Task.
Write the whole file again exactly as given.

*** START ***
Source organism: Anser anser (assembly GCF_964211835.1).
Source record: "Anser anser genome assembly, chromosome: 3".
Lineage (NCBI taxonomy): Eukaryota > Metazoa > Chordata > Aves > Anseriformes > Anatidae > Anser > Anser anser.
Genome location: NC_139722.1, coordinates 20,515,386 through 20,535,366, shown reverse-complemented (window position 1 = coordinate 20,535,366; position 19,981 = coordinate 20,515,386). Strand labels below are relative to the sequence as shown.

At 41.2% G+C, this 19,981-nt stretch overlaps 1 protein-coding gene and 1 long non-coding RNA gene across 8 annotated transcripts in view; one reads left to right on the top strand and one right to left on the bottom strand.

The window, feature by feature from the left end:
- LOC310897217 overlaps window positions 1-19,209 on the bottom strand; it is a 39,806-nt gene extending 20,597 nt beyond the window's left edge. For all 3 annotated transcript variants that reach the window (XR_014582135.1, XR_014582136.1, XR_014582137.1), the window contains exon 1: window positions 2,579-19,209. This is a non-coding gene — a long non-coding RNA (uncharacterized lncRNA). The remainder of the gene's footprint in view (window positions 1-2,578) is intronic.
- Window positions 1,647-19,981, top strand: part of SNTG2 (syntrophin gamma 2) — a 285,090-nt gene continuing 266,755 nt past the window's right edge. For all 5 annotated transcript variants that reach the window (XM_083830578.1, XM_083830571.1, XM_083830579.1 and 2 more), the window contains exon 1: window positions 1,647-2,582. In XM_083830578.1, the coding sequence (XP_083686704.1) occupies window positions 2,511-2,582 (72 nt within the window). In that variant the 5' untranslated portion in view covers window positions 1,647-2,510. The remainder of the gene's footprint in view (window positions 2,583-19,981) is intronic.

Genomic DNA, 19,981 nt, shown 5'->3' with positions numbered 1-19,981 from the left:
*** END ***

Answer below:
Source organism: Anser anser (assembly GCF_964211835.1).
Source record: "Anser anser genome assembly, chromosome: 3".
Lineage (NCBI taxonomy): Eukaryota > Metazoa > Chordata > Aves > Anseriformes > Anatidae > Anser > Anser anser.
Genome location: NC_139722.1, coordinates 20,515,386 through 20,535,366, shown reverse-complemented (window position 1 = coordinate 20,535,366; position 19,981 = coordinate 20,515,386). Strand labels below are relative to the sequence as shown.

At 41.2% G+C, this 19,981-nt stretch overlaps 1 protein-coding gene and 1 long non-coding RNA gene across 8 annotated transcripts in view; one reads left to right on the top strand and one right to left on the bottom strand.

The window, feature by feature from the left end:
- LOC310897217 overlaps window positions 1-19,209 on the bottom strand; it is a 39,806-nt gene extending 20,597 nt beyond the window's left edge. For all 3 annotated transcript variants that reach the window (XR_014582135.1, XR_014582136.1, XR_014582137.1), the window contains exon 1: window positions 2,579-19,209. This is a non-coding gene — a long non-coding RNA (uncharacterized lncRNA). The remainder of the gene's footprint in view (window positions 1-2,578) is intronic.
- Window positions 1,647-19,981, top strand: part of SNTG2 (syntrophin gamma 2) — a 285,090-nt gene continuing 266,755 nt past the window's right edge. For all 5 annotated transcript variants that reach the window (XM_083830578.1, XM_083830571.1, XM_083830579.1 and 2 more), the window contains exon 1: window positions 1,647-2,582. In XM_083830578.1, the coding sequence (XP_083686704.1) occupies window positions 2,511-2,582 (72 nt within the window). In that variant the 5' untranslated portion in view covers window positions 1,647-2,510. The remainder of the gene's footprint in view (window positions 2,583-19,981) is intronic.

Genomic DNA, 19,981 nt, shown 5'->3' with positions numbered 1-19,981 from the left: